While it’s noble to want to protect private information, LoMonte said, it’s nearly impossible to violate that privacy by releasing blanket statistics — even the number of positive cases in a confirmed outbreak location, for example.

“Numbers are not personally identifiable information,” he said. “There’s no way that a statistic enables anyone to make a match to a named individual … It’s either statistical ignorance or it’s purposeful obfuscation.”

Still, Stites in Wednesday’s daily media update from the KU Health System, praised the university for its transparency, and expanded on those thoughts Thursday in response to questions from the Journal-World.

“KU does a great job, because they did test everybody. I can’t describe to you what a remarkable feat that is,” Stites said. “That is at the top percentile of the United States. Very few schools have committed to that.”

As Stites explains it, testing everyone upon intake to the university makes reporting the data more difficult for KU because of the sheer quantity.

While North Carolina did not test everyone upon a return to its campus — which lasted one week before students were sent back home for the semester — other universities are processing test quantities each day that are comparable to what KU has released thus far.

The chief example of this comes from the University of Illinois, which has nearly 17,000 more students than KU but is still considered a peer institution. Illinois is mandating that all campus members undergo twice-weekly saliva testing that its own lab developed and has the capacity to process.

Illinois officials, though, still have to wade through the voluminous testing data to produce the university’s daily updates on the total number of tests, those testing positive, and a five-day running average of the percent positive rate in its interactive dashboard.

The University of Alabama also tested all of its roughly 38,000 students for COVID-19 upon their arrival to campus and updates frequently a noninteractive dashboard that details testing data and the number of students in isolation at each of its system campuses.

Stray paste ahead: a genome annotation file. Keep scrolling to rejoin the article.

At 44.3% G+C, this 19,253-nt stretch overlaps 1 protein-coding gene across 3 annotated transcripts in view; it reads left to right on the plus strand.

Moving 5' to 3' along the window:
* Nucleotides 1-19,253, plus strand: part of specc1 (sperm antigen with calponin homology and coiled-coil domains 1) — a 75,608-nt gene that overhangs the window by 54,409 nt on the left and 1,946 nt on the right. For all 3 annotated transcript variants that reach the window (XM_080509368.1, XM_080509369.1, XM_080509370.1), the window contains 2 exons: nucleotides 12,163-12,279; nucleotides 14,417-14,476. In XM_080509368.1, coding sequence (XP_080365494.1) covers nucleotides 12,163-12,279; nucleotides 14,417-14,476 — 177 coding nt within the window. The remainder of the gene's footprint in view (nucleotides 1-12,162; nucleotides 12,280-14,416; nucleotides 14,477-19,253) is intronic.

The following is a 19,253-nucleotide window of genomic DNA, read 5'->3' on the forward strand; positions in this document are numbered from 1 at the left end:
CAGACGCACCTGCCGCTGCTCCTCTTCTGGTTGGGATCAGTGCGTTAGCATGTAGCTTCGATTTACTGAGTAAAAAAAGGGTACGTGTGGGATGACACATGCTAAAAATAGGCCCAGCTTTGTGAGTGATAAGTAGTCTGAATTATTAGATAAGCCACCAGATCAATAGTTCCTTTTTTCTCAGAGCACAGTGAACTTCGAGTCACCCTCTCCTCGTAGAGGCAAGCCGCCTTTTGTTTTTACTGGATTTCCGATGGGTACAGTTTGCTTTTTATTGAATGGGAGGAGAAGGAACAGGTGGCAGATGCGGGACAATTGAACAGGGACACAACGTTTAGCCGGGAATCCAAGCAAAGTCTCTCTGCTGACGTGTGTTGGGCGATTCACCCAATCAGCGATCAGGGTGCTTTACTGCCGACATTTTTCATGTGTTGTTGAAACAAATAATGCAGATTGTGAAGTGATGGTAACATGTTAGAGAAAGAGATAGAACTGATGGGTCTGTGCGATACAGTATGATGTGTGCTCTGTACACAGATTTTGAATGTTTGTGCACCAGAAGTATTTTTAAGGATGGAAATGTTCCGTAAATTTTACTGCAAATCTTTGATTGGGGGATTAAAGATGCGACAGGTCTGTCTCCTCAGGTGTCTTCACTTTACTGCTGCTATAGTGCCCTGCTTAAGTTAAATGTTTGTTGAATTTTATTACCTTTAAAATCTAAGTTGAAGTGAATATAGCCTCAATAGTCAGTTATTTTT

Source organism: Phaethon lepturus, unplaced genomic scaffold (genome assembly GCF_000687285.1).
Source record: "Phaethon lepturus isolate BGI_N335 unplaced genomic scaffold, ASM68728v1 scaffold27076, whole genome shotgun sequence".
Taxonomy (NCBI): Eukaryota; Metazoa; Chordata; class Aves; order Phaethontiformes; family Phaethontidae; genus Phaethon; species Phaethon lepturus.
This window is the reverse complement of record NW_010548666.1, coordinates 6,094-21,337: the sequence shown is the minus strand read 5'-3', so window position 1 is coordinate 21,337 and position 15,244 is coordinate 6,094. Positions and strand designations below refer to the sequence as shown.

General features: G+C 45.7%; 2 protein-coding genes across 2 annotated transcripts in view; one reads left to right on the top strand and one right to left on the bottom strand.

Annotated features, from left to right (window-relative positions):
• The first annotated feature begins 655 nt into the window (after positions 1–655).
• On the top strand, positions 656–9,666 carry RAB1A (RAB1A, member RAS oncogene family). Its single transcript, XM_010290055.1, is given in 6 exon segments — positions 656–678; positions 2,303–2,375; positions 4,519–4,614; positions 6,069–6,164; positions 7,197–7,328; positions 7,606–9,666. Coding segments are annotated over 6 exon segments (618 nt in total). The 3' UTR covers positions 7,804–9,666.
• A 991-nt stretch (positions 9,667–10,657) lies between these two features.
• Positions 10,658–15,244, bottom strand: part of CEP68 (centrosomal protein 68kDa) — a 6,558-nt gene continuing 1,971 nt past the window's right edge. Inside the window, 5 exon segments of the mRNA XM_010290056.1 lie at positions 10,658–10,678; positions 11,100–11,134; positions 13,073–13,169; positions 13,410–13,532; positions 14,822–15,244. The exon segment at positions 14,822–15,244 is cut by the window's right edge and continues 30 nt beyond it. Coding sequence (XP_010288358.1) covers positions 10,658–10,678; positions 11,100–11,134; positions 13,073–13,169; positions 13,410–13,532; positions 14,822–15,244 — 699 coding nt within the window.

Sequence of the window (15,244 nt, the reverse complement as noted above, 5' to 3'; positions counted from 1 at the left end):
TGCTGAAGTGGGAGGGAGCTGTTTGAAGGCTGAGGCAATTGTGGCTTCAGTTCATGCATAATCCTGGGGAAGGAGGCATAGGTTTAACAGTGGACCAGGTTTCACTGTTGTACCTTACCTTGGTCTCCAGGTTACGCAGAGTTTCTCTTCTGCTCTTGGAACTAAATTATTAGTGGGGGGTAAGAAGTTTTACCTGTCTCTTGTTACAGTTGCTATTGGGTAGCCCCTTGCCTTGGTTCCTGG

Eighty miles west of Lawrence, Kansas State University — which did not require COVID-19 intake testing — has also launched a noninteractive dashboard to update its campus on the status of COVID-19, and includes testing statistics from the past week, cumulative testing data since March, numbers of students in isolation and quarantine, the campus’ current operational status and the percentage breakdown of class instructional methods.

KU officials have not responded to past inquiries from the Journal-World about whether the university will launch a dashboard to update the public more frequently on COVID-19 data or what information would be included. Stites volunteered Thursday that the university is still working on its dashboard but made it clear that he thought KU handled its reopening testing program and the communication of subsequent data in the best way possible.

“I think we did it right,” he said. “I think it’s more important to have tested everybody and get back to those individual students to tell them that they’re positive and they have to sequester in place and not go out in order not to make someone else sick.”

“It’s far better off than not knowing. It’s a lot better to know and say you need to sequester in place,” Stites said. “The testing reporting will catch up … Honestly the data reporting is a little after the fact. You have to identify the spreaders.”

KU will next release data on Friday from its initial intake testing. The university has not yet specified what virus testing will take place after the first round of testing concludes.

Contact Conner Mitchell